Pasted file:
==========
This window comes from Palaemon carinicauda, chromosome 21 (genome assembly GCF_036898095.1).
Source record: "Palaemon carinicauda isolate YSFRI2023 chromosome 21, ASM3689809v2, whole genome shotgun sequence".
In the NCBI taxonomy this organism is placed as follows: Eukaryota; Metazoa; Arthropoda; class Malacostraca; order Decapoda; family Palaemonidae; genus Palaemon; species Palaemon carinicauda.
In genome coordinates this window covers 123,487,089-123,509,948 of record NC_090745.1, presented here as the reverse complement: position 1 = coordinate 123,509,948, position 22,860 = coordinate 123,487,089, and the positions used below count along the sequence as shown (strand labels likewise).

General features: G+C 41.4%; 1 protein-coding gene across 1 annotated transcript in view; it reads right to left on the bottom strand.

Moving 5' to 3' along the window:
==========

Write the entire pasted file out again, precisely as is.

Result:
This window comes from Palaemon carinicauda, chromosome 21 (genome assembly GCF_036898095.1).
Source record: "Palaemon carinicauda isolate YSFRI2023 chromosome 21, ASM3689809v2, whole genome shotgun sequence".
In the NCBI taxonomy this organism is placed as follows: Eukaryota; Metazoa; Arthropoda; class Malacostraca; order Decapoda; family Palaemonidae; genus Palaemon; species Palaemon carinicauda.
In genome coordinates this window covers 123,487,089-123,509,948 of record NC_090745.1, presented here as the reverse complement: position 1 = coordinate 123,509,948, position 22,860 = coordinate 123,487,089, and the positions used below count along the sequence as shown (strand labels likewise).

General features: G+C 41.4%; 1 protein-coding gene across 1 annotated transcript in view; it reads right to left on the bottom strand.

Moving 5' to 3' along the window: